This summer we had an interesting tomato disease in the diagnostic lab.  It’s tomato pith necrosis, caused by the soil-borne bacterium Pseudomonas corrugata

Necrosis and wilt symptoms on tomato plant caused by tomato pith necrosis.

The earliest symptom is chlorosis or yellowing of the younger leaves.  As the disease progresses, leaves may wilt and become necrotic (dead).  Infected stems may or may not have visible dark lesions.  The sample received in the lab this summer didn’t have this symptom.  The primary symptom in this case was wilting and necrosis of the upper part of the plant. 

To investigate further and to check for wilt diseases of tomato, the lower stem was cut in half longitudinally.  The characteristic symptom of tomato pith necrosis, a chambered or hollow pith or center of the stem, was observed.  In some cases, this is white as shown in the photo.

White chambered pith in tomato stem.

More advanced bacterial colonization results in the browning and softening of this tissue.  The vascular system may also be brown.  This tissue is in the outer part of the stem and the sample’s vascular browning is pictured below.  Two wilt diseases of tomato caused by fungi, Fusarium wilt and Verticillium wilt, both cause browning in the outer, vascular tissue of the stem, but not in the pith.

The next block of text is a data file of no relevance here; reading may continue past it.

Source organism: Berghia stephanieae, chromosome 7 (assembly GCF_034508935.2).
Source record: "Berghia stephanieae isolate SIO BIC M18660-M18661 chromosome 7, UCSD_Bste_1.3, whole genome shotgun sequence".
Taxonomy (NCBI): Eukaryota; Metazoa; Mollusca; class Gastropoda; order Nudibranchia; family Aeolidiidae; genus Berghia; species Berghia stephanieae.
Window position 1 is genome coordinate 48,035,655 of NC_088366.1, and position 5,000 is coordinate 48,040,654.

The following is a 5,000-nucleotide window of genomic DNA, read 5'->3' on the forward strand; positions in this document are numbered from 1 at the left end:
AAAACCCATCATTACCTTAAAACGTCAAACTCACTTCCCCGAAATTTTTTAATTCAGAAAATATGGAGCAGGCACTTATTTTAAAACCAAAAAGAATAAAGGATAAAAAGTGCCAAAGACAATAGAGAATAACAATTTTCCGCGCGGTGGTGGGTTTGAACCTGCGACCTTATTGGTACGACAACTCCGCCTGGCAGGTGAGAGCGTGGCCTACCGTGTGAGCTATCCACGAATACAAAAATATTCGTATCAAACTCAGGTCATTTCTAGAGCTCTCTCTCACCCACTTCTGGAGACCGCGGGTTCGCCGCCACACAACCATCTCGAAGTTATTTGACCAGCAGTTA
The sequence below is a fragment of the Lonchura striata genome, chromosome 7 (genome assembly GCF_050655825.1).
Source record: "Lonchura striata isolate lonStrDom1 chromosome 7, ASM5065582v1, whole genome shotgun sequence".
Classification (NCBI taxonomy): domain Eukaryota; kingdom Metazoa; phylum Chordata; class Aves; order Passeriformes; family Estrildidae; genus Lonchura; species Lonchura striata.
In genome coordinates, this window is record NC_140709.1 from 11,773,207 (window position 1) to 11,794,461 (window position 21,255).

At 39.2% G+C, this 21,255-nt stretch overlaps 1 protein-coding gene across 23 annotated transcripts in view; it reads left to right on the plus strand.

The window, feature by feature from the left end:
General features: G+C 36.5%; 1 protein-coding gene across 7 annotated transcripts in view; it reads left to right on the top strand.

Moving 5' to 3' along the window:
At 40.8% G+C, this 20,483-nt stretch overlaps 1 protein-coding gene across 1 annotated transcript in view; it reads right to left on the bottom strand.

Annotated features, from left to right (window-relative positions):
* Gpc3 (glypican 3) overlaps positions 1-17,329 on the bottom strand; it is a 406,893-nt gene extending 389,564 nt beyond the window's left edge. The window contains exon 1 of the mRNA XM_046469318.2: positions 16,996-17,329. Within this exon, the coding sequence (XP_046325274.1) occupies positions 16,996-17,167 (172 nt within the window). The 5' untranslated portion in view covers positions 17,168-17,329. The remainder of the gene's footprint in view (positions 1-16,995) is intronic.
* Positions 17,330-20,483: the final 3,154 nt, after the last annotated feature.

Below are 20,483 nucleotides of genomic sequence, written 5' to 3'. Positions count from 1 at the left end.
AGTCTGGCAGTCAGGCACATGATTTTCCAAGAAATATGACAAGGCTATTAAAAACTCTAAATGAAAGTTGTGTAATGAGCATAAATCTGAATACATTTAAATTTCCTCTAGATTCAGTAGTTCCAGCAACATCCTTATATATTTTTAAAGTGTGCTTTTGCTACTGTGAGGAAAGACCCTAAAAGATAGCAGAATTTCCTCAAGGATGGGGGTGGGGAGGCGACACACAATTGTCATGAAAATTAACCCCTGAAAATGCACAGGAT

Stem section with both vascular and pith browning.

White and brown (decayed) chambered pith.

One symptom that is quite distinctive but that was not readily apparent in this case is the development of many adventitious roots on the outside of the stem near the chambered pith areas.  Adventitious roots are roots that develop from above-ground plant parts.  Sometimes, the infected tomato plant is able to grow out of this disease. 

 Conditions that favor tomato pith necrosis include low night temperatures, high nitrogen fertility and high humidity.  It often occurs when the fruits are nearing mature green, or just before they begin to redden. 

To prevent this disease, do not over-fertilize with nitrogen and space, prune and stake tomato plants to promote good airflow around them, reducing humidity.